Otherwise, if (at block 158) the response does not indicate a first type of boot server network address, i.e., does not have PXE options, then the boot code 8 transmits (at block 162) an initial request to a name server, e.g., DNS server 26, to resolve a stored domain name. In one embodiment, the boot code 8 may transmit a non-recursive DNS lookup for the stored domain name to the DNS server 26, which may be stored in the configuration information 22. Upon receiving a non-recursive lookup, the DNS server 26 does not attempt to resolve the domain name to an IP network address if the domain name does not lie in the subdomain over which the DNS server 26 is an authority. If (at block 164) the response from the DNS server 26 resolves the predetermined domain name to a second type of network address, e.g., an IP address, then the boot code 8 uses (at block 166) the second type of boot server network address from the response to download the operating system files 12 from the file server 14. In this way, the request from the adaptor 10 to the DNS server 26 does not burden the network 26 because the DNS server 26 does not attempt to recursively search other DNS servers to resolve the domain name. If the response from the DNS server 26 does not resolve the domain name, as indicated in a response from the DNS server 26, then the boot code 8 determines (at block 168) whether the previously attempted domain name is a second level domain name. If so, control ends (at block 170) with a boot failure. Otherwise, if not, then a determination is made (at block 172) as to whether a subdomain of the domain name server 26 includes the domain name one level up. If so, then the boot code 8 transmits (at block 174) a non-recursive request to the name server 26 to resolve an additional name having a portion of the previously attempted domain name (e.g., the domain name one level-up). Otherwise, if (at block 172) the subdomain of the name server 26 does not include the domain name one level up, then the boot code 8 transmits (at block 174) a recursive request to the name server to resolve an additional name having a portion of the previously attempted domain name (the domain name one level up).

For instance, the stored domain name first transmitted in the initial request at block 162 may comprise the domain name (1):

    • pxeboot.payables.accounting.intel.com (1)

The “.com” portion is the top level domain name, “intel.com” is the second level domain name, “accounting.intel.com” is the third level domain name, “payables.accounting.intel.com” is the fourth level domain name, and “pxeboot” is the machine name. A DNS server 26 used by the computer 2 may have authority over subdomains including the second, third, or fourth level of the domain name (1). For instance, the DNS server for “intel.com” has authority over the second level domain name and all subdomains including “intel.com”, such as the domain name (1). However, a DNS server that only has authority over the domain “engineering.intel.com”, does not have authority over the subdomain including the domain name “accounting.intel.com” domain.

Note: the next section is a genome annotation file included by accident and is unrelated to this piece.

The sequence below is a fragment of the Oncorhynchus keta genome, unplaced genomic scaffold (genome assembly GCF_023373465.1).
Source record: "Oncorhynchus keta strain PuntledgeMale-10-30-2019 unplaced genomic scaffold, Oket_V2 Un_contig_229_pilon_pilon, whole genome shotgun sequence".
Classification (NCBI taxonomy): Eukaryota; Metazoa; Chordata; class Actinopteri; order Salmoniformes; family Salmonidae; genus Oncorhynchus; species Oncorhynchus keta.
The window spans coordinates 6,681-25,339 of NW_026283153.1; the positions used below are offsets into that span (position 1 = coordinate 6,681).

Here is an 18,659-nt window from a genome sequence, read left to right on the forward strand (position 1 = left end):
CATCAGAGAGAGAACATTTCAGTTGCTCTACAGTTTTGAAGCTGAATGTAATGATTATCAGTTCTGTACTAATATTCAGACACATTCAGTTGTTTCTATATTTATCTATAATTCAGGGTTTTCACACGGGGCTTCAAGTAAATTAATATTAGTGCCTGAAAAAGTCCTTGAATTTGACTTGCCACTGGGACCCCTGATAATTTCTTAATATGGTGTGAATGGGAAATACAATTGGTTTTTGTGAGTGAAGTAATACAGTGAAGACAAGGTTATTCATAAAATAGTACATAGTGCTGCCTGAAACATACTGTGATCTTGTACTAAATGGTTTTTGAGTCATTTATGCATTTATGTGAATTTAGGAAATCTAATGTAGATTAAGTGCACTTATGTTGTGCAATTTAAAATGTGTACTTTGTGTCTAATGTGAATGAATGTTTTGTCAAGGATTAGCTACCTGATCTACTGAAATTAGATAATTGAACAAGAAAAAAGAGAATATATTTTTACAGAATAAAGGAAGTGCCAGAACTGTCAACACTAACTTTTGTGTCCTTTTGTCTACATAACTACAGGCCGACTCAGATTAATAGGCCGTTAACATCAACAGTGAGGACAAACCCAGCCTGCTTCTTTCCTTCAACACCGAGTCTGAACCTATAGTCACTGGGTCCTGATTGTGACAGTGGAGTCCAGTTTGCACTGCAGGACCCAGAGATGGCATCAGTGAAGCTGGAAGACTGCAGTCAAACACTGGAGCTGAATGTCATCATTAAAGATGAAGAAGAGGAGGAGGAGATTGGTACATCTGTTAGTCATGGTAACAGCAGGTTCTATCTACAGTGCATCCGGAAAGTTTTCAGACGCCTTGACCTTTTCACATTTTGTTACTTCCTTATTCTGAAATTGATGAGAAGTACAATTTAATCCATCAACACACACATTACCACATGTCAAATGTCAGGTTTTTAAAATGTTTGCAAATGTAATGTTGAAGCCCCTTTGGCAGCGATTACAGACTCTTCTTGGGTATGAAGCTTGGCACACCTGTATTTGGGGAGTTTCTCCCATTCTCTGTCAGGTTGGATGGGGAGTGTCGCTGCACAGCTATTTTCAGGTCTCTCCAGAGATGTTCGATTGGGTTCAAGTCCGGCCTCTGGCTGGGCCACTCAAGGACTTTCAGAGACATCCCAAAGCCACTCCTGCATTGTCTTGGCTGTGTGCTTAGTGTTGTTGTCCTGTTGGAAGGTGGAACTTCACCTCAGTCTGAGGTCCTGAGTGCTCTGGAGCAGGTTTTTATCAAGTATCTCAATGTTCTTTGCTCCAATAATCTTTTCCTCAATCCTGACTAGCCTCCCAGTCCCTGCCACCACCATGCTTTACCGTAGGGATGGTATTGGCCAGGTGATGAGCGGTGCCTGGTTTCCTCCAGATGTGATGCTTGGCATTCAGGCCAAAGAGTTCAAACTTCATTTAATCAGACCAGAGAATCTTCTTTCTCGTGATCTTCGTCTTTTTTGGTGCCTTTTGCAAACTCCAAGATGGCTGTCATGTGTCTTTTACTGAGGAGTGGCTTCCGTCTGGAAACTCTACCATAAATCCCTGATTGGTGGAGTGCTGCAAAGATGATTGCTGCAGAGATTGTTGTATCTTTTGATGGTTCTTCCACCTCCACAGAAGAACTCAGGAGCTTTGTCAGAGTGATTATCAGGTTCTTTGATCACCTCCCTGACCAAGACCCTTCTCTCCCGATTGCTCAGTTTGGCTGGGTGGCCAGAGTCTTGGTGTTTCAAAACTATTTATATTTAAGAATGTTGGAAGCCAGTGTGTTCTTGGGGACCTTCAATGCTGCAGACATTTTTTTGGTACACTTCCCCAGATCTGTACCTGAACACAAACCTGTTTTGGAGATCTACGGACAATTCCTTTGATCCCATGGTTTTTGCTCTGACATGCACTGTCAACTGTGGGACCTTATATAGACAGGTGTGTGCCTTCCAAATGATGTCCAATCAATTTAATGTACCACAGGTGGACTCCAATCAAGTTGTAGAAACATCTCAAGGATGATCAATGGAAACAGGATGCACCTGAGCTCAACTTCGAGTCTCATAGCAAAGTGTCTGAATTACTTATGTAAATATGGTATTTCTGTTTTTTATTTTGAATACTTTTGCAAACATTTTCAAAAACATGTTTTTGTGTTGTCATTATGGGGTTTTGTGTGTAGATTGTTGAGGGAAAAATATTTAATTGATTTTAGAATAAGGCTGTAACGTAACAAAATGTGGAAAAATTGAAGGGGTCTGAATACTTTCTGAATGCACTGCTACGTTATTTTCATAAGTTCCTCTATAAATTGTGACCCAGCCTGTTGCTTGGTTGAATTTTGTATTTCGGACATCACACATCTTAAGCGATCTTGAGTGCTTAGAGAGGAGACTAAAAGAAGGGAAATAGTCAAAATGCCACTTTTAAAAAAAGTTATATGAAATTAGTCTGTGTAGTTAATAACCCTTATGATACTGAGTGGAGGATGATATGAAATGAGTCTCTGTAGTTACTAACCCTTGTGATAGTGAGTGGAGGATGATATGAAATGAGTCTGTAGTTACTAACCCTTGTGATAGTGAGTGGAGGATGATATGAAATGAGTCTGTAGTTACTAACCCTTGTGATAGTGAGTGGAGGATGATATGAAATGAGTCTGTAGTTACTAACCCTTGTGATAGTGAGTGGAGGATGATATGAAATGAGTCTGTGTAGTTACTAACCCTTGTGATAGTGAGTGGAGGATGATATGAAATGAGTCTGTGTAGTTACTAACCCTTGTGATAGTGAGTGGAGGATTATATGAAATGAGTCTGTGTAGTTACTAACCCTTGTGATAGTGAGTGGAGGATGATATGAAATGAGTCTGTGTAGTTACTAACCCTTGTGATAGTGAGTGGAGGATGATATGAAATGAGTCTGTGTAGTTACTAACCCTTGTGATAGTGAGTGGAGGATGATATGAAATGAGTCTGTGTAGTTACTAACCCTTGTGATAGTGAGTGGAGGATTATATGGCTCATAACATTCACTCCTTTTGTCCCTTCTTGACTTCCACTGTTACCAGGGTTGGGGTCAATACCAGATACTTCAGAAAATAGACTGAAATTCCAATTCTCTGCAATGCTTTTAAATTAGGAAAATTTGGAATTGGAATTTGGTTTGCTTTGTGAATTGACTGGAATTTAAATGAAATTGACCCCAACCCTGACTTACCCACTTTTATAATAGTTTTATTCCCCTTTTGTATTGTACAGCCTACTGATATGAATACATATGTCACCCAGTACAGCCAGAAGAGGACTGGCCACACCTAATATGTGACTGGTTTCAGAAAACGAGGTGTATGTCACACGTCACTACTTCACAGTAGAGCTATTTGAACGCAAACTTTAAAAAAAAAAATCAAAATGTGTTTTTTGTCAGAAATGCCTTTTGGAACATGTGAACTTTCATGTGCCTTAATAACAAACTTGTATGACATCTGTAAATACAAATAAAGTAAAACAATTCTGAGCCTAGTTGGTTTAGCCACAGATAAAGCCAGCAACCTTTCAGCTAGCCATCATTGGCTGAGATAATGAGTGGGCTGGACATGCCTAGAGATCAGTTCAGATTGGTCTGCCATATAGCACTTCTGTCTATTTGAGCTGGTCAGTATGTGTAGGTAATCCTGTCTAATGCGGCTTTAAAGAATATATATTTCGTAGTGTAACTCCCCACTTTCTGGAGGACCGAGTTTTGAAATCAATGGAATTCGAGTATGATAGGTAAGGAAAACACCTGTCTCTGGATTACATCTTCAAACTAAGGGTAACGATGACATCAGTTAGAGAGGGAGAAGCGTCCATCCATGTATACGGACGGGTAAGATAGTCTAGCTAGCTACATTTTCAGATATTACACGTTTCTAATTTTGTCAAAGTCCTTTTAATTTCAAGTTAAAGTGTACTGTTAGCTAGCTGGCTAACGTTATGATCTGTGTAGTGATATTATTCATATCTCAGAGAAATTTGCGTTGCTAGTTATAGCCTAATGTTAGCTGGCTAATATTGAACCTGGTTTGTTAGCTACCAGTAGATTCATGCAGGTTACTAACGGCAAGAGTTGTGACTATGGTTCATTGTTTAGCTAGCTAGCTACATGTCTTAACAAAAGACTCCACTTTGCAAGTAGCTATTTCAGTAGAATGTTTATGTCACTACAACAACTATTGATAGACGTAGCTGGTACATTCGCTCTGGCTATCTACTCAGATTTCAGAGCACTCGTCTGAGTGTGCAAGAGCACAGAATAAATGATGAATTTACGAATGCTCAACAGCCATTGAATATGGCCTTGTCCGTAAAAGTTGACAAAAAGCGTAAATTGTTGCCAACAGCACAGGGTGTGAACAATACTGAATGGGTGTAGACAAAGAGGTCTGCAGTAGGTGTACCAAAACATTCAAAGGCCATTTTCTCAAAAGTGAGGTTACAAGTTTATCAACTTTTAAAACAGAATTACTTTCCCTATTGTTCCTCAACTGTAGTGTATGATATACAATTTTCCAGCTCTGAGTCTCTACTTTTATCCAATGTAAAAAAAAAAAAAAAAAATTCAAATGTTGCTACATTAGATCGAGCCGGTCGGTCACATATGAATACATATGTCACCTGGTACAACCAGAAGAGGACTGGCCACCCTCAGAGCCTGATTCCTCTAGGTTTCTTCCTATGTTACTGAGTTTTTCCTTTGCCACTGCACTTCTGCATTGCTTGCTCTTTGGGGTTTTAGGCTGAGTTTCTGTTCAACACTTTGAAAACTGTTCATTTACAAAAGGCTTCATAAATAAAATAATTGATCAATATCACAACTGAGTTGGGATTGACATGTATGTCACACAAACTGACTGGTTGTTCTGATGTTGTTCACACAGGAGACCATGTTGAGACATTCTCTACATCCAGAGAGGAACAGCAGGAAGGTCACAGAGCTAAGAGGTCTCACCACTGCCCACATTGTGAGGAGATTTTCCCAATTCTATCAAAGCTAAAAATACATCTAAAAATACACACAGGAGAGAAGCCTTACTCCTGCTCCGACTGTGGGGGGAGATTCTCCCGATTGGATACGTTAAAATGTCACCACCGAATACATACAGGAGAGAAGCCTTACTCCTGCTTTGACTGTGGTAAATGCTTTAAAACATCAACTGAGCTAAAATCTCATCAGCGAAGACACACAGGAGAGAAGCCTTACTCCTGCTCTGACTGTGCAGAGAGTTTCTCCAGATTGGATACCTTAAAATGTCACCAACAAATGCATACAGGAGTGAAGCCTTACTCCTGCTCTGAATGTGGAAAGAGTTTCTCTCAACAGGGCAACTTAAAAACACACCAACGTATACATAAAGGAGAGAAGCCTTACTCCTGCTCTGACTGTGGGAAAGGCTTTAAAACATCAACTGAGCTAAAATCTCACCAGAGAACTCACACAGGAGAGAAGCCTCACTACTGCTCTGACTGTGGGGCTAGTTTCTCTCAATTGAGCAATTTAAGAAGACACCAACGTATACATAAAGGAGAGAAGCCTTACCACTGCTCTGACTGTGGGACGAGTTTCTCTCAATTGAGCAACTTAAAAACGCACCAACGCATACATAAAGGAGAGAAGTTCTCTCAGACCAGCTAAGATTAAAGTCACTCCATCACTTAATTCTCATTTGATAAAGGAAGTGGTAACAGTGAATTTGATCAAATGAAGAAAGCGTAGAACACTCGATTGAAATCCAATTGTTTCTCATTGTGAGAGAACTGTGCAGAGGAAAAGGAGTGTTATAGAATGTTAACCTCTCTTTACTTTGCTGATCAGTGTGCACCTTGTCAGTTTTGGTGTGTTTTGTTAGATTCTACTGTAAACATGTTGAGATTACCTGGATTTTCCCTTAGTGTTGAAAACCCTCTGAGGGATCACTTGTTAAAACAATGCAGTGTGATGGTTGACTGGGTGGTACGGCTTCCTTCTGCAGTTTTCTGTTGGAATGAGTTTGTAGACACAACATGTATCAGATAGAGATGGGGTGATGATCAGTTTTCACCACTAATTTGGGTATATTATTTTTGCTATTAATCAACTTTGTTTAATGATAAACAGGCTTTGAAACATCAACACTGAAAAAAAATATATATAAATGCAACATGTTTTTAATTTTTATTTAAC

In a non-recursive lookup, such as at block 162 and 174, the DNS server 26 will not attempt to recursively call another DNS server if it cannot resolve the domain name locally, i.e., it does not have authority over the domain including the domain name. In a recursive lookup, the DNS server 26 will call other DNS servers to attempt to resolve a domain name over which the DNS server does not have authority. Further, the first request at block 162 may comprise a non-recursive lookup. In such case, if the DNS server 26 cannot resolve the request locally, i.e., the initially requested domain name is not within the subdomain of the DNS server 26, then the DNS server 26 returns information indicating that the name could not be resolved. The DNS server 26 may also return or be queried to return the domain name over which the DNS server 26 has authority. The boot code 8 may then use this returned information at block 172 to determine whether to send the additional request to resolve the next higher level domain name recursively (at block 176) or non-recursively (at block 174). Further, the boot code 8 may not attempt an additional request to resolve the next higher domain name if the next higher domain name is the top level domain, i.e., the previously attempted domain name is the second level domain name. This ensures that the PXE boot file is included in a specific domain, e.g., intel.com, and not just the general “.com” domain from which a malicious file could be downloaded.

With the operations of the embodiment of FIG. 4, the boot code 8 may attempt to automatically locate the OS server 14 starting from a stored domain name that is likely to enable access to the OS server 14 a if the DHCP request does not include PXE options having a boot server network address.

FIG. 5 illustrates an embodiment of operations combining operations of FIGS. 3 and 4. Control begins (at block 200) with the boot code 8 performing operations 100 through 112 in FIG. 3 to use static information or transmit a request to the DHCP server 24 to obtain a network (IP) address and boot server network address. If (at block 202) the response includes either the first (e.g., URL) or second (e.g., TTFP) type of boot server network address, then control proceeds (at block 204) to block 114 in FIG. 3 to download the operating system from the boot server network address in either of the two protocols, e.g., HTTP and TTFP. Otherwise, if (at block 202) the response does not include a boot server network address of the first type (e.g., URL) or second type (e.g., TTFP), then control proceeds (at block 206) to block 162 in FIG. 4 to determine a boot server network (IP) address by using a third approach involving a DNS lookup, such as a non-recursive and/or recursive DNS lookup, as opposed to the first (URL) or second (TFTP) boot server network address.